I also noticed this back a couple levels ago (I advance a level every week or so) and decide that the SRS Wanikani used wasn’t enough to reinforce content. Thus for many lessons, I’ve started adding the content to an Anki deck for another method of review.

This week, however, I had issues with my computer in which I had to recover Windows. This made me lose all the anki cards I had added since I started that (As well as the data that told me how well I’ve been doing over time, not that I look at it) So I had to restart the deck from level 28. Hopefully it doesn’t mean that i’m going to lose track of those words now :/

I’d actually like to do more for my Japanese study than just these reviews/flashcards though. I’m not sure what yet. I think I might decide after I read my first Japanese VN before I decide (Though that’s going to take a while) Maybe I’ll see how I feel after a few weeks

Japanese VN reading

The VN I’ve chosen as my first VN in Japanese is  Tokeijikake no Ley Line -Tasogaredoki no Kyoukaisen- aka A Clockwork Leyline. While it’s not the first I’ve ever attempted (that would actually be aokana) I’ve decided it’s going to be the first I finish irregardless of anything else that might catch my eye

I’ve read much about text hooking and people’s advice for first games. It seems most people say you should start with something you really want to read as it’ll help you actually do it. My own perspective/experience (taking the time I tried starting Aokana into account) is that rather than simply picking something you want to read, you should focus on something short that you wouldn’t mind reading.

The reason I say this is because the problem I ran into with Aokana was that I was too focused on getting 100% meaning out of every line. I wanted badly to be able to read it as someone that completely understood. Which not only made the progress slow (which isn’t the worse thing) but also very frustrating. The fact that the game was over 50 hours (at more fluent reading speeds) also didn’t help my motivation.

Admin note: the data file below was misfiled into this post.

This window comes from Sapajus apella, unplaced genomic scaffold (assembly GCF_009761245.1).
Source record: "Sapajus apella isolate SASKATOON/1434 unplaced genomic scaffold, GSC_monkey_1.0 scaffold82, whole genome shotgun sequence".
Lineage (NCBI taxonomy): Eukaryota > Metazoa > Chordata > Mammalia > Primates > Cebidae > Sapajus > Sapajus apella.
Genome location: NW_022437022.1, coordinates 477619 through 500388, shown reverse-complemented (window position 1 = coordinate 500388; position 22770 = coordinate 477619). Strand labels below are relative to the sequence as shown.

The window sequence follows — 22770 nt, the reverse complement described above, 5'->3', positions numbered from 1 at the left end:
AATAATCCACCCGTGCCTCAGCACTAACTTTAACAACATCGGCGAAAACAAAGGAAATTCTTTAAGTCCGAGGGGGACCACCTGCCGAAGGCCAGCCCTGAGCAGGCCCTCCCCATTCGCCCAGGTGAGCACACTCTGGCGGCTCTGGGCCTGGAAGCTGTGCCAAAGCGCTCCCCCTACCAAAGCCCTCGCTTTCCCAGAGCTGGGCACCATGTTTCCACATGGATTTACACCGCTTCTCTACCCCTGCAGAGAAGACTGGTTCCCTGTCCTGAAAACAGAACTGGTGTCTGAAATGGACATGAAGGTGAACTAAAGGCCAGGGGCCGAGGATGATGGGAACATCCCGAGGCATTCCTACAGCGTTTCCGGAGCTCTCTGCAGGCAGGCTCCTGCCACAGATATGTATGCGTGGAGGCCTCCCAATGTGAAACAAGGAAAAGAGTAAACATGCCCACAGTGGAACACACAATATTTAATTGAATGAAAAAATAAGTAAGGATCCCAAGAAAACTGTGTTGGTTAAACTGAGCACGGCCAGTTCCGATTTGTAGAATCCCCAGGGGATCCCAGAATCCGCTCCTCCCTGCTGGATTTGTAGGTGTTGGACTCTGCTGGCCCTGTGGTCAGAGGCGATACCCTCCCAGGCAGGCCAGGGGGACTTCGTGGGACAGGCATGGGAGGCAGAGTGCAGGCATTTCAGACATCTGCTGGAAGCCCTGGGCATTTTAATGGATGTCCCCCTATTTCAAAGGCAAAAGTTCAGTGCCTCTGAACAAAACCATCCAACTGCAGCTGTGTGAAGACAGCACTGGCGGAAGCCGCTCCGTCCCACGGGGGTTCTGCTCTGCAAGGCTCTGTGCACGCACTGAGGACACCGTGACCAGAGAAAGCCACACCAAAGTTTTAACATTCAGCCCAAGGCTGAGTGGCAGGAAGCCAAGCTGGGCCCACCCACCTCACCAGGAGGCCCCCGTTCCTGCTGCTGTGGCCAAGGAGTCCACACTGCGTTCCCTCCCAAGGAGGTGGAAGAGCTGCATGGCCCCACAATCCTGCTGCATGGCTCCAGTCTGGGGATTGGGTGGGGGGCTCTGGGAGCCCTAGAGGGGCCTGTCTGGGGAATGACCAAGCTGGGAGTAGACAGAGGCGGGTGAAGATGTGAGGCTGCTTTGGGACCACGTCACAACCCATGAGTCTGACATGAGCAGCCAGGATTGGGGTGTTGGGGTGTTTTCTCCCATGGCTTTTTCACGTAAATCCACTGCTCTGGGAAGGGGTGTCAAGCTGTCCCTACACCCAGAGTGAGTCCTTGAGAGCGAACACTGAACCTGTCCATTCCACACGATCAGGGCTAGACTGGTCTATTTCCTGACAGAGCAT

Leyline is is apparently pretty short and it was something that I had an interest in reading (although not so powerful that I cared about reading perfectly) The fact that there was also an English translation made it the perfect candidate as a first vn to get me situated in the practice of text hooking and deciphering Japanese.

Originally my goal was to spend an hour every day on reading. I was only able to do that for three of the seven days.

Day 1 (1 hour): 59 lines. I’m not sure why the number is so low this first day. I managed to keep myself undistracted. I guess it was probably the fact that it was mostly all narration and there wasn’t any dialogue

Day 2 (1 hour) 90 lines

Day 3 : I decided to do 50 lines. It was partially because I had slacked a bit yesterday with the other areas and had to rework them into today

Day 4 (1 hour) 138 lines! Man dialogue can really make the whole thing go a lot faster.